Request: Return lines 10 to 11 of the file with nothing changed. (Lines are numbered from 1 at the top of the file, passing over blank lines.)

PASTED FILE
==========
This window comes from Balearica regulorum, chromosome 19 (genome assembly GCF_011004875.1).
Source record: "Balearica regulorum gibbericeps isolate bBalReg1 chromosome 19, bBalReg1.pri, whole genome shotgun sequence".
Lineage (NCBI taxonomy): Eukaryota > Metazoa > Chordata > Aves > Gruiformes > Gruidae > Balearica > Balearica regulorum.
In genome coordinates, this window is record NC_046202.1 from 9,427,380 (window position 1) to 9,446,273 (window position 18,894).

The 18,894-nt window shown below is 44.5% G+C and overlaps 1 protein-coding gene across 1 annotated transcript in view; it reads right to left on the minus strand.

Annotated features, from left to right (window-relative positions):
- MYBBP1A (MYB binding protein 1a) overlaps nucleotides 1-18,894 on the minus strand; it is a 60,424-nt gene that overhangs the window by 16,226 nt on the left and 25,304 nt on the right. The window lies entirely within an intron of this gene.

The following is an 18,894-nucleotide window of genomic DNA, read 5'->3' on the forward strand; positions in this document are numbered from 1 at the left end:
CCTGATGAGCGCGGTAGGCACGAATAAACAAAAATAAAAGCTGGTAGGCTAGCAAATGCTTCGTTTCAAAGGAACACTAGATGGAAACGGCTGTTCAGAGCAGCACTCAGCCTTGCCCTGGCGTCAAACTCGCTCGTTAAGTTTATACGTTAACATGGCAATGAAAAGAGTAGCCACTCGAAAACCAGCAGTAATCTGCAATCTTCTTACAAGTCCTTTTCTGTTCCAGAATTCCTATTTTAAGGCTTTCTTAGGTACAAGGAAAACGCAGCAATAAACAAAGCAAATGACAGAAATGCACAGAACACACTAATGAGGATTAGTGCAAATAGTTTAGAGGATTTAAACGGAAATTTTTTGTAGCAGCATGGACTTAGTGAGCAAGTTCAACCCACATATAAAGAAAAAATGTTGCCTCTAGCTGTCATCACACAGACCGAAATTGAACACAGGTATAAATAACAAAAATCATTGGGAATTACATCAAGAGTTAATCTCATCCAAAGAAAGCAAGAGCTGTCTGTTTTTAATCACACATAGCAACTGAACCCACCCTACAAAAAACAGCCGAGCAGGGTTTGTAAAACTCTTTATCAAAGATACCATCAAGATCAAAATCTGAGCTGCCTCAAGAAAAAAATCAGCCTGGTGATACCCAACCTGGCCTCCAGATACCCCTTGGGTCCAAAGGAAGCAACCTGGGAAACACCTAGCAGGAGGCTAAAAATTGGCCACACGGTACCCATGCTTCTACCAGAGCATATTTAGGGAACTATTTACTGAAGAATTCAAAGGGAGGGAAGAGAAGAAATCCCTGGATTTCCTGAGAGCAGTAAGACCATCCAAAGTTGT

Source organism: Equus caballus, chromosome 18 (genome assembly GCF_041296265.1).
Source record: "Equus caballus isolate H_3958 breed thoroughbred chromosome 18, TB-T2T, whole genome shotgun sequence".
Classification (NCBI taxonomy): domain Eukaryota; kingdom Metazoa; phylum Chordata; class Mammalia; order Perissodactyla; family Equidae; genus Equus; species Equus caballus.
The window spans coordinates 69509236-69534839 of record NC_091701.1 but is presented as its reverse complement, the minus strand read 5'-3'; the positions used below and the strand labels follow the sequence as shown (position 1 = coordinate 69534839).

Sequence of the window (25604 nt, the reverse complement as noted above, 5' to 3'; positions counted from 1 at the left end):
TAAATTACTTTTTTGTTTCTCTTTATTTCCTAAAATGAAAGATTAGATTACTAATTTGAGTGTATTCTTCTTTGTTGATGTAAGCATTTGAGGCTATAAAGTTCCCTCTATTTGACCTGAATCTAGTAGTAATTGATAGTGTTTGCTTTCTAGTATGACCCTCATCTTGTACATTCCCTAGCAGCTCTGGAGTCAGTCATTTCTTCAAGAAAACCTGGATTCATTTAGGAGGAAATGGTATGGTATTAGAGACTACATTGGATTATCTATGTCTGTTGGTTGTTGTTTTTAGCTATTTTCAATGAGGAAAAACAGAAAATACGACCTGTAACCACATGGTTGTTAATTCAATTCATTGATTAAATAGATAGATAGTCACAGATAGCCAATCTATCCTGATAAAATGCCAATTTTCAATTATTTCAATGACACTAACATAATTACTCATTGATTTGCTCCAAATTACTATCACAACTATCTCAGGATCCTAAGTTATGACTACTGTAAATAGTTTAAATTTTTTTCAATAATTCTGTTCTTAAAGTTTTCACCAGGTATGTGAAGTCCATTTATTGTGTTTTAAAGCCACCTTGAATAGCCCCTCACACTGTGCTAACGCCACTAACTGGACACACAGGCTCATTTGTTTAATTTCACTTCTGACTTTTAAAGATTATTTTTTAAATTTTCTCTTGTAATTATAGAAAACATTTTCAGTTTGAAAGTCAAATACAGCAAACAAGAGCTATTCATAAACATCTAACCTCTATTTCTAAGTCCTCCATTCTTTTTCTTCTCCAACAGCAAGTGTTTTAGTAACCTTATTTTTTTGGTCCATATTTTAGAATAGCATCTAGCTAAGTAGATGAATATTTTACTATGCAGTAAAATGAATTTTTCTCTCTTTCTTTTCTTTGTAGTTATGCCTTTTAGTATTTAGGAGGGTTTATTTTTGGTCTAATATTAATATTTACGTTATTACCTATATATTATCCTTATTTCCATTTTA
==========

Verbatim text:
Source organism: Equus caballus, chromosome 18 (genome assembly GCF_041296265.1).
Source record: "Equus caballus isolate H_3958 breed thoroughbred chromosome 18, TB-T2T, whole genome shotgun sequence".